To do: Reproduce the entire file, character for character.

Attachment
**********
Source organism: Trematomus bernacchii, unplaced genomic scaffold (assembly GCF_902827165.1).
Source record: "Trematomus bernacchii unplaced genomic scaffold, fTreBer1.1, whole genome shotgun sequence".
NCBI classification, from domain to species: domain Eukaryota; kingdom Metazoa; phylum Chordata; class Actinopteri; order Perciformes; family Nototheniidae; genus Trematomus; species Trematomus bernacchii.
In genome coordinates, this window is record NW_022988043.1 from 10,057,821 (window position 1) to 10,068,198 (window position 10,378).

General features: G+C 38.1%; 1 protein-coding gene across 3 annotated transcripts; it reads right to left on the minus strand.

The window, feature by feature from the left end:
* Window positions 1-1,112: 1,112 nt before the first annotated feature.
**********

Source organism: Trematomus bernacchii, unplaced genomic scaffold (assembly GCF_902827165.1).
Source record: "Trematomus bernacchii unplaced genomic scaffold, fTreBer1.1, whole genome shotgun sequence".
NCBI classification, from domain to species: domain Eukaryota; kingdom Metazoa; phylum Chordata; class Actinopteri; order Perciformes; family Nototheniidae; genus Trematomus; species Trematomus bernacchii.
In genome coordinates, this window is record NW_022988043.1 from 10,057,821 (window position 1) to 10,068,198 (window position 10,378).

General features: G+C 38.1%; 1 protein-coding gene across 3 annotated transcripts; it reads right to left on the minus strand.

The window, feature by feature from the left end:
* Window positions 1-1,112: 1,112 nt before the first annotated feature.